Leadership in 1959–60

Aaron Rutledge

1 Leave a comment on paragraph 1 0 The 17th President was Aaron Rutledge. He had served as the director of the Division of Behavioral Sciences in the Department of Family Medicine at Wayne State University, Detroit, MI. He was also director of the Grosse Pointe Psychological Center. For many years he was head of the Counseling & Psychotherapy Program at the Merrill–Palmer Institute. He also served as President of the American Association of Marriage and Family Counselors.

2 Leave a comment on paragraph 2 0 The following is an excerpt from Rutledge‘s Presidential Address:

3 Leave a comment on paragraph 3 0 Whether or not they know it, all counselors are dealing with unconscious material. For too long the admonition has been that general counselors and therapists should stay away from the unconscious . . . self-deception . . . can lead to grievous errors. . . . Residing in the human unconscious, the regions of least awareness, are the repressed, unfulfilled, unrealized, but sometimes also the healthier aspects of personality. . . . One must know that until the unconscious is made available to the client . . . he lives a limited existence. Much of the creativity of which he is capable remains unrealized. The appropriate question is not whether the unconscious is to be utilized in counseling, but why, and how?. . . how can each professional utilize and learn to use more skillfully these ‘unopened letters’ of the client himself?

4 Leave a comment on paragraph 4 0 At the April 2–3 Executive Committee meeting, held in Columbus, OH, the following were present: Aaron Rutledge, Harold Christensen, Henry Bowman, Ivan Nye, Blaine Porter, Ruth Jewson, Wallace Fulton, Christine Hillman, William Kenkel, Elizabeth Force, Gerald Leslie, Marietta Henderson, Bert Glassberg, Lester Dearborn, Esther Middlewood, and Edward Dager.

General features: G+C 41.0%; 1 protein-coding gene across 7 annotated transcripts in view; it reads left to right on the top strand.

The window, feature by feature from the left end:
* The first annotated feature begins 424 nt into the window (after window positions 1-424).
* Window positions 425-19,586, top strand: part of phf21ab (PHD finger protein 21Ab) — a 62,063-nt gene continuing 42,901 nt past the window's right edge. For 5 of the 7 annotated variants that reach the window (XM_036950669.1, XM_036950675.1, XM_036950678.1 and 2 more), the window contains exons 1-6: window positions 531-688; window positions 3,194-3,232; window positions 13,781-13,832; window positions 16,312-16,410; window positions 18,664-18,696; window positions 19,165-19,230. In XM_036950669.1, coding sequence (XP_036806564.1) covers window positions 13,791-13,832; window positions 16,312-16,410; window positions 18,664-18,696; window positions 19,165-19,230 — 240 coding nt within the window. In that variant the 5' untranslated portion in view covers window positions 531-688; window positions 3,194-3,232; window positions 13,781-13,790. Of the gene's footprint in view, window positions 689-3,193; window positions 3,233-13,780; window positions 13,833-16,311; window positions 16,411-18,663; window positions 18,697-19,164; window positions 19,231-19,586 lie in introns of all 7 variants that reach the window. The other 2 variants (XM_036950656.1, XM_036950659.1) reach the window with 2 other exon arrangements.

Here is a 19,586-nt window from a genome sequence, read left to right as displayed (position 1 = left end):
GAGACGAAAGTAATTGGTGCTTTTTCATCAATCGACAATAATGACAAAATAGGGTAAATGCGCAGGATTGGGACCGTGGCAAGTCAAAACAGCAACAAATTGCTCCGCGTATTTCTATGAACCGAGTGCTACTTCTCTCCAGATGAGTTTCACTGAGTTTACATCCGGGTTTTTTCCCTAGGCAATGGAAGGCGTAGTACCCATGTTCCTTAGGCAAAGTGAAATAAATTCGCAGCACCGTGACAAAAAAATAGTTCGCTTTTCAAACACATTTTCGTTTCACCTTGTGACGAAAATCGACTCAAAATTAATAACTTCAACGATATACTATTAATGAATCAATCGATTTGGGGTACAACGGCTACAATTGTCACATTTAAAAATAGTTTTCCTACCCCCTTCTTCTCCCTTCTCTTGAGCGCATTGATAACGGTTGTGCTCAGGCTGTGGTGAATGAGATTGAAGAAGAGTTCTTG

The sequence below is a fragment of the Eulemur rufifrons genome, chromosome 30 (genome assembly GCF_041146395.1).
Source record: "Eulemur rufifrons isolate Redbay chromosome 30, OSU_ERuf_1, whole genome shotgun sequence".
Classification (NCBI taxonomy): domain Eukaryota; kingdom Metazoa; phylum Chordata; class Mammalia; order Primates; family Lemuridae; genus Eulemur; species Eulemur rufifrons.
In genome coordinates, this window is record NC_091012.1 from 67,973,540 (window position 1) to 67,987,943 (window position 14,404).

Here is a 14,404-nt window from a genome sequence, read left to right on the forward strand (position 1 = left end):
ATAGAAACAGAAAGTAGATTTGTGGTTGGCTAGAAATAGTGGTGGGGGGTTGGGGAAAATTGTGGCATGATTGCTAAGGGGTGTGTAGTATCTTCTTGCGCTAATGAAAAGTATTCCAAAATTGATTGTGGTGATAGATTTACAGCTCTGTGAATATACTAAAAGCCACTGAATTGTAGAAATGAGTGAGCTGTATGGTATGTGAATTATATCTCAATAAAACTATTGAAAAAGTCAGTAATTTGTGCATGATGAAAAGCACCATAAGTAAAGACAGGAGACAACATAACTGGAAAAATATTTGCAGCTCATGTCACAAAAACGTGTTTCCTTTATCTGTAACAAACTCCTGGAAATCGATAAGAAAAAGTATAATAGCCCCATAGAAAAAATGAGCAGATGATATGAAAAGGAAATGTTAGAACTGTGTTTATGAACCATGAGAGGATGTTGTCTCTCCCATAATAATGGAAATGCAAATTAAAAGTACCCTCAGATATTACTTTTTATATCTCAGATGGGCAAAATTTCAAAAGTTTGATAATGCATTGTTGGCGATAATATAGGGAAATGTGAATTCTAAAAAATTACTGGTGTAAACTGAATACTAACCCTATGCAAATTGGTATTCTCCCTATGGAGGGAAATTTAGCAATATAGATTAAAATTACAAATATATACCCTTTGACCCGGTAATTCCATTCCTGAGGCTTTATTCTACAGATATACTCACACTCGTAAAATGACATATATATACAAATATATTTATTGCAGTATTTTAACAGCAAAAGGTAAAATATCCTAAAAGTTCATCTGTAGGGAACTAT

5 Leave a comment on paragraph 5 0 Ivan Nye gave the Marriage and Family Living Editor’s report: From May 1959 through March 1960, 102 manuscripts were received. Thirty-eight were accepted for publication and 15 were in press, for a 43.6% acceptance rate: Receipts from NCFR totaled $215.00. Expenditures were $93.34, leaving a balance of $121.66.

6 Leave a comment on paragraph 6 0 Ruth Jewson reported on the need for more help at the NCFR office; distributing newsletters to graduate departments of family life; the need for a membership flyer; and her attendance, along with Aaron Rutledge, Harold Christensen, and Mildred Morgan, at the White House Conference. Also, NCFR was on the planning committee for the 1962 Fifth World Conference on Health Education, to be held in Philadelphia. Wallace Fulton represented NCFR.

7 Leave a comment on paragraph 7 0 Blaine Porter, chair of the Section Reorganization Committee, recommended the addition of four major sections of professional interest: (1) Counseling, (2) Education, (3) Research, and (4) Social Action. Under each would be subcategories of special interests, for example, early childhood, youth, adulthood, old age, and later maturity.


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